This Week’s Reading (July #3)

What’s on my reading shelf for the third week of July:


  1. The Child That Books Built, Francis Spufford—Like Spufford’s other books this one is hard to categorize. On the surface, it is simply a memoir of childhood reading, an autobiography told through books. But along the way, Spufford delves into the origins of his favorite boyhood reads, the pleasures of losing oneself to the spell of a novel, and the implications of a life lived with books. Spufford’s words at the end of the first chapter give a feel for the whole work:

  1. What follows is more about books than it is about me, but nonetheless it is my inward biography, for the words we take into ourselves help to shape us. They help form the questions we think are worth asking; they shift around the boundaries of the sayable inside us, and the related borders of what’s acceptable; their potent images, calling on more in us than the responses we will ourselves to have, dart new bridges into being between our conscious and unconscious minds, between what we know we know, and the knowledge we cannot examine without thinking. They build and stretch and build again the chambers of our imagination (21-22).

  2. Readers of all sorts will find a good friend in Spufford. I recommend this book to those who can’t imagine life without those sweet hours given to books. The spouses of such people may want to read this as well. (Amazon: Print)


  1. The Secret Agent, Joseph Conrad—This is the story of the overweight Mr. Verloc, a shop owner who also provides information to British intelligence services about the anarchist groups that meet at his house. When his superiors threaten to stop paying him unless he can stir up these groups to take action by planting a bomb, Mr. Verloc begins a desperate attempt to preserve his livelihood. The result is tragically ironic and reveals the ultimate futility of terrorism.
  2. Conrad’s novel explores the perverse logic of the anarchist (or terrorist), who thinks that the only answer to existing injustices is to create new injustices. The anarchists in Conrad’s novel tend toward the hypocritical and inactive. They meet to voice their anger against capitalism, but then go home to the rich widows who care for them. Along the way, Conrad shows that though some terrorists act out of a pure idealism, most revolutionaries are motivated simply by resentment and envy.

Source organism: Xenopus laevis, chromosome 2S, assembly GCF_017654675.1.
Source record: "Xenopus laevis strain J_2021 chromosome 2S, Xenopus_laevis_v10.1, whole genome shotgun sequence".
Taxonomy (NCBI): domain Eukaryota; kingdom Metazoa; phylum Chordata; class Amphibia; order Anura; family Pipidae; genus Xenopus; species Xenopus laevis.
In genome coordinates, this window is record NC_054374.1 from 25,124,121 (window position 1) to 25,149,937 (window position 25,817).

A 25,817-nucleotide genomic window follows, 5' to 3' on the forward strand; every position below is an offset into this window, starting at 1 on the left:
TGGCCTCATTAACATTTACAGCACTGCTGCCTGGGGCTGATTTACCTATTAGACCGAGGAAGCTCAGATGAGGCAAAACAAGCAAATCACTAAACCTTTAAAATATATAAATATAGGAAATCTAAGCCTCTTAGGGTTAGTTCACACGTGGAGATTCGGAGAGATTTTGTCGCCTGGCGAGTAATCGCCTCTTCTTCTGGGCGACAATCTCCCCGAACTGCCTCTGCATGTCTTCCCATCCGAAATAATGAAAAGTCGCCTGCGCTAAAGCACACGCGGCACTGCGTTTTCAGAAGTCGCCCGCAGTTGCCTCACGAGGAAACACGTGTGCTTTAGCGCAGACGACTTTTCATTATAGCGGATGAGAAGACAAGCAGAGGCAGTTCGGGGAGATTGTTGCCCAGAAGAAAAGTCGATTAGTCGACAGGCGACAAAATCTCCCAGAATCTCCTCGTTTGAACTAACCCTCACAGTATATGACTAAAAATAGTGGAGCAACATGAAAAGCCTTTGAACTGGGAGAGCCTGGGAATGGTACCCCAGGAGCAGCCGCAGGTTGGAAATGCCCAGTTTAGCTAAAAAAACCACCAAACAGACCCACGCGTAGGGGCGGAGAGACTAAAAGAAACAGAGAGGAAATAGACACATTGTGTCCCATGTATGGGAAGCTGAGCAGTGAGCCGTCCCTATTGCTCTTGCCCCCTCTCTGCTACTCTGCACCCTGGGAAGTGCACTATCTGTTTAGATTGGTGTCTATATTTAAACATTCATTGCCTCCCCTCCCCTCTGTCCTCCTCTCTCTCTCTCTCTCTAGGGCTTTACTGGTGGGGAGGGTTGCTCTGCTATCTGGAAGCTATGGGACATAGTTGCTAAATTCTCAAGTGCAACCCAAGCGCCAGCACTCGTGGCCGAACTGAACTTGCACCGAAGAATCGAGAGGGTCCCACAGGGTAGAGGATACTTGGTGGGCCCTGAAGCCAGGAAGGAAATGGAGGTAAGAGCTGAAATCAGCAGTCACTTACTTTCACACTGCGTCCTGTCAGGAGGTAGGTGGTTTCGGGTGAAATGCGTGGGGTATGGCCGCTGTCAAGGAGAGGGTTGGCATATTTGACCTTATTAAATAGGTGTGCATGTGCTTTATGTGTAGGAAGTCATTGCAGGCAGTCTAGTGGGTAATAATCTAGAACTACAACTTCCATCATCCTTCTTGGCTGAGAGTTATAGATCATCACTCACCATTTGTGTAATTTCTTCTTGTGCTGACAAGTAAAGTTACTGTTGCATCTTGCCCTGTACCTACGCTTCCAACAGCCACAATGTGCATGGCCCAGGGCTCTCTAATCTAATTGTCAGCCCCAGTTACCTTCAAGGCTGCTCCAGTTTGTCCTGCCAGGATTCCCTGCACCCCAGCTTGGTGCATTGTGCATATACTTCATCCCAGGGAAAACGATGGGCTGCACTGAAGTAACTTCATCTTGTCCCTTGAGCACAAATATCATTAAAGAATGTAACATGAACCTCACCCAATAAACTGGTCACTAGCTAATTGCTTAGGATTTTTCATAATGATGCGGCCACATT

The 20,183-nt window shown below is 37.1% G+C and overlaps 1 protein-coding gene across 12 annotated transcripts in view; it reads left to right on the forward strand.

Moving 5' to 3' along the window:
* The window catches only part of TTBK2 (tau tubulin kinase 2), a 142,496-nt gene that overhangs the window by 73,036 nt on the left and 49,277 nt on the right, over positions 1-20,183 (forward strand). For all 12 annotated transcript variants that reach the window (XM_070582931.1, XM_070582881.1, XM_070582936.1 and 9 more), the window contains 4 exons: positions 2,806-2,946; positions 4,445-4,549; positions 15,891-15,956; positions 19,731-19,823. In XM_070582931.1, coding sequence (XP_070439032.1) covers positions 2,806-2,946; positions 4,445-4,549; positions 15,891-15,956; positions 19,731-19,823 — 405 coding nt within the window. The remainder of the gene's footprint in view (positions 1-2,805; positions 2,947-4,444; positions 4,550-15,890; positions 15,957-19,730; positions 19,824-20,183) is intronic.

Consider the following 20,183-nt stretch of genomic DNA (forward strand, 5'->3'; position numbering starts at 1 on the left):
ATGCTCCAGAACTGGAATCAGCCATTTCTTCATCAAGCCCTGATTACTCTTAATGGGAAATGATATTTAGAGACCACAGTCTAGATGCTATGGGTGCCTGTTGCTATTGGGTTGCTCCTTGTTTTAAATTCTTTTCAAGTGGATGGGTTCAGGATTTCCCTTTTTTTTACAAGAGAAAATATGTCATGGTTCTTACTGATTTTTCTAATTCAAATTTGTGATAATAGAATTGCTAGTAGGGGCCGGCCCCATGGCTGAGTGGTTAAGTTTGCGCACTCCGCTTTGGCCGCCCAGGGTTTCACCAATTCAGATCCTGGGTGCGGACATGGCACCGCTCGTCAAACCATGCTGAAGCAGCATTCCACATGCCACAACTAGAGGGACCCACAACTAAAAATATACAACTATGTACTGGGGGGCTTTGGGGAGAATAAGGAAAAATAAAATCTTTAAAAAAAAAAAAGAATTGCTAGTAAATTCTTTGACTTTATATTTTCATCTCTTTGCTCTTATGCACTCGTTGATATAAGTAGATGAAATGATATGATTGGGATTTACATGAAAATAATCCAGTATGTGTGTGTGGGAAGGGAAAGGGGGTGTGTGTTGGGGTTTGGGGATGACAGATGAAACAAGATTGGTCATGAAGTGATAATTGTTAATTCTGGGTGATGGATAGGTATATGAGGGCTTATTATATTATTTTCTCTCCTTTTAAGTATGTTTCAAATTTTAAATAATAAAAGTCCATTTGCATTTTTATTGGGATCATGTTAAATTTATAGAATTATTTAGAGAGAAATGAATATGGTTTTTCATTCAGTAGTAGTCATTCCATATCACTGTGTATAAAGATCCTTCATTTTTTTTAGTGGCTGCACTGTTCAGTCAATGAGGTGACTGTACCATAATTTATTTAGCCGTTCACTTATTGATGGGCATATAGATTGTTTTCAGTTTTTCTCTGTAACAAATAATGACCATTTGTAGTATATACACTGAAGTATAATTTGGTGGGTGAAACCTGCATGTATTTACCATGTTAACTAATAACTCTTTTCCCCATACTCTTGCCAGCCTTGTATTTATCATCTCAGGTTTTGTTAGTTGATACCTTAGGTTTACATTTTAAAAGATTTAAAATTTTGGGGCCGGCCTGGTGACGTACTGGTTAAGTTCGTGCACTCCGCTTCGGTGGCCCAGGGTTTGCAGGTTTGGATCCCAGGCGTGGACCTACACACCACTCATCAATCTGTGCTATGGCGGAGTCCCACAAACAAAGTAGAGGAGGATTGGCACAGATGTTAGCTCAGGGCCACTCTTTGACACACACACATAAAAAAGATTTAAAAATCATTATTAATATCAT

3. This book is a good summer read (it is a spy novel, after all). I recommend it to those interested in a literary exploration of the motivations of revolution. I especially recommend it to those who lean in revolutionary directions: Occupy Wall Street sympathizers, AR-15 hoarders, etc. Conrad says much that will challenge your view of the world and the steps you think you will have to take to achieve your ideal. (Amazon: Print, Kindle)


  1. Sir Gawain and the Green Knight—Sir Gawain is easily one of the best poems from the medieval period, as well as one of the brightest gems in English literature. It blends the genres of courtly romance with fairy-tale. The result is nothing less than a new myth that has instructed and ennobled generations of readers.
  2. The poem begins when a mysterious Green Knight interrupts the New Year’s Feast of King Arthur’s court. He proposes an irrational Beheading Game: you cut off my head, and I’ll cut off yours. The proposal is so weird that Arthur’s knights are stunned silent—except Sir Gawain, who gladly accepts. His blow is clean and strong, and his axe bites into the floor. But the Green Knight simply grabs his head in hand, reminds Gawain to meet him in a year and a day to receive a similar blow, and departs.
  3. There are several good translations of this poem, even one by J.R.R. Tolkien. Simon Armitage’s new verse translation seeks to preserve the alliterative poetics of the original, yet also produce a beautiful contemporary translation that keeps the imagery of the original. Seamus Heaney, who wrote a beautiful translation of Beowulf, recommends Armitage’s translation. He writes, “[It] drives the force of the old poem through the green Armitage fuse. Highly charged work.”
  4. I recommend this poem to everyone. Read Spufford’s book and The Secret Agent if they interest you. Read Sir Gawain because you are human. (Amazon: Print, Kindle)

Question:  What are you reading this week?